Live

Watch CBSN Live

Disney Opposes Web-Porn Bill

The Walt Disney Co., already under boycott by some religious groups, is seeking to be exempted from a proposed law aimed at keeping Internet pornography away from children, according to Republican congressional staffers.

The GOP-sponsored Child Online Protection Act, the second major effort by Congress to protect children on the Internet, would require commercial Web sites to verify an adult's age before showing photographs or other material "harmful to minors."

The House passsed the bill Wednesday.

Disney, the Motion Picture Association of America (MPAA), and other groups are lobbying Republican leaders, said the GOP staffers, speaking on condition of anonymity. They were pressing for language limiting the bill only to a company that displays online harmful material "as its primary or principal course of trade or business," according to lobbying documents.

As written now, the bill would apply to all companies that display such material on the Internet "as a regular course of such person's trade or business."

"That particular loophole could easily be used by the adult-oriented sites to circumvent the whole intent of the law," said David Walsh, director of the National Institute on Media and Family. "You'd have to get into the definition of primary or principal."

Disney said in a statement it "is extremely concerned that children be protected from exposure to inappropriate content on the Internet" and "has been working with members of Congress to improve the language" of the bill.

Others lobbying for the change said they're concerned that a bill aimed mostly at pornographic Web sites might inadvertently snare mainstream sites, especially as the Internet matures into an entertainment medium that could include the delivery of movies.

"We have concerns that the current language is too broad," said MPAA spokesman Rich Taylor. "We support changes to the language that would target and impact commercial adult Web sites."

Disney, whose business has long been entertainment mostly for children, has been the target of a largely ineffective boycott by some religious groups, notably the Southern Baptist Convention and the conservative Focus on the Family.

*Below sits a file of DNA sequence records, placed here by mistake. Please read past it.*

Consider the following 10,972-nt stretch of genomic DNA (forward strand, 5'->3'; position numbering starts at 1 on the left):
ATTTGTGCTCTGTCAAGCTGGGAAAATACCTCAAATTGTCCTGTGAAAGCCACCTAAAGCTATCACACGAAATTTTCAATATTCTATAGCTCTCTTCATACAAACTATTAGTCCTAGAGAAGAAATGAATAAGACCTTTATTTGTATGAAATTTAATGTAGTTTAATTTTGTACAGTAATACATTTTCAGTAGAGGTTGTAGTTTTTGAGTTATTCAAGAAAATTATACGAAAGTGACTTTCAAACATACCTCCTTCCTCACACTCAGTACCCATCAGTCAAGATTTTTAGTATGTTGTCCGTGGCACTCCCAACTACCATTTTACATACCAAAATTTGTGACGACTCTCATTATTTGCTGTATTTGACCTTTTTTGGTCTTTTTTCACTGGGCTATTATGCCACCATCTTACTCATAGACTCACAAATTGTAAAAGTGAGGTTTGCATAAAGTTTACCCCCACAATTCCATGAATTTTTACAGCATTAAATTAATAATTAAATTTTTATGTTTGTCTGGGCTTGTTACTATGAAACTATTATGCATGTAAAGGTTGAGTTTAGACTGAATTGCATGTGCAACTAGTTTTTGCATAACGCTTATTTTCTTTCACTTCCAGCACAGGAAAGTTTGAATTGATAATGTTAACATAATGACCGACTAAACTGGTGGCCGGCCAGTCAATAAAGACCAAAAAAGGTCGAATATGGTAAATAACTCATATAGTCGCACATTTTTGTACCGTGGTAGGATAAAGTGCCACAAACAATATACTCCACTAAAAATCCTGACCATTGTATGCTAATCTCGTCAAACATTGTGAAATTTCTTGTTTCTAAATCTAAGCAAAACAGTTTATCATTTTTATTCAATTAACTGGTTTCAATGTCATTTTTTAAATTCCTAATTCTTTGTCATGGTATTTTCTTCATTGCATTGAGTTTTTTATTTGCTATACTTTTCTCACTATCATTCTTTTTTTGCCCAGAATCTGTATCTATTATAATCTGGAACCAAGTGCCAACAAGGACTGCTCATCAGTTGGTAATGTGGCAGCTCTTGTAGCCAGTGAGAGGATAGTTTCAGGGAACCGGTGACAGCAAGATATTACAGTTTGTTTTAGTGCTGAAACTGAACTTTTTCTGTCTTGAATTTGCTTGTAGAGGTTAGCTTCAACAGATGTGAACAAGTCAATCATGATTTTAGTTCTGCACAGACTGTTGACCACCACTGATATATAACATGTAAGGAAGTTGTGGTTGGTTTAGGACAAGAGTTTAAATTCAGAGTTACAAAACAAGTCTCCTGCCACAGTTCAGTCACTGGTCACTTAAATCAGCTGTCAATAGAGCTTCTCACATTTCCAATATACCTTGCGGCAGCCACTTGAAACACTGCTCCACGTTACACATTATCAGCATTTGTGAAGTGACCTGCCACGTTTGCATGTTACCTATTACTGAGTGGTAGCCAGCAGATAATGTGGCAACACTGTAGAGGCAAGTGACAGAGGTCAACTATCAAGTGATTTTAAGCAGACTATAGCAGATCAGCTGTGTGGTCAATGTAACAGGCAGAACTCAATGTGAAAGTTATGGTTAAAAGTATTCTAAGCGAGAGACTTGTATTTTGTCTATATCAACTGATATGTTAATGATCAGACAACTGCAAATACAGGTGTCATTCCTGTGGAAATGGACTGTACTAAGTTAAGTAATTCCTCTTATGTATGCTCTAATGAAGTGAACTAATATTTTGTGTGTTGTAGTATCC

They object to some of Disney's policies, including providing health benefits to the same-sex partners of its employees, and to films such as Pulp Fiction by its Miramax Film Corp. subsidiary.

Disney, with $22.4 billion in sales last year, operates "Disney.Com The Web Site for Families" through its Disney Online business, part of the company's massive "creative content" division that overall is responsible for nearly half its revenues. That division also covers Miramax, The Disney Store, home video releases, and some television shows.

But since Disney's "primary or principal business" isn't showing harmful material online, the company wouldn't fall nder the new law if the wording were changed. Most other entertainment companies also would be exempted from the law.

The Clinton administration opposes the legislation (at least, pending a study of online pornography), saying it prefers the use of high-tech tools by parents over a "static, imperfect solution" such as a new law.

The House bill, sponsored by Rep. Michael Oxley, R-Ohio, largely parallels legislation offered in the Senate by Sen. Dan Coats, R-Ind., which is part of a Justice Department spending bill awaiting a vote.

Congress is scheduled to adjourn Friday.

View CBS News In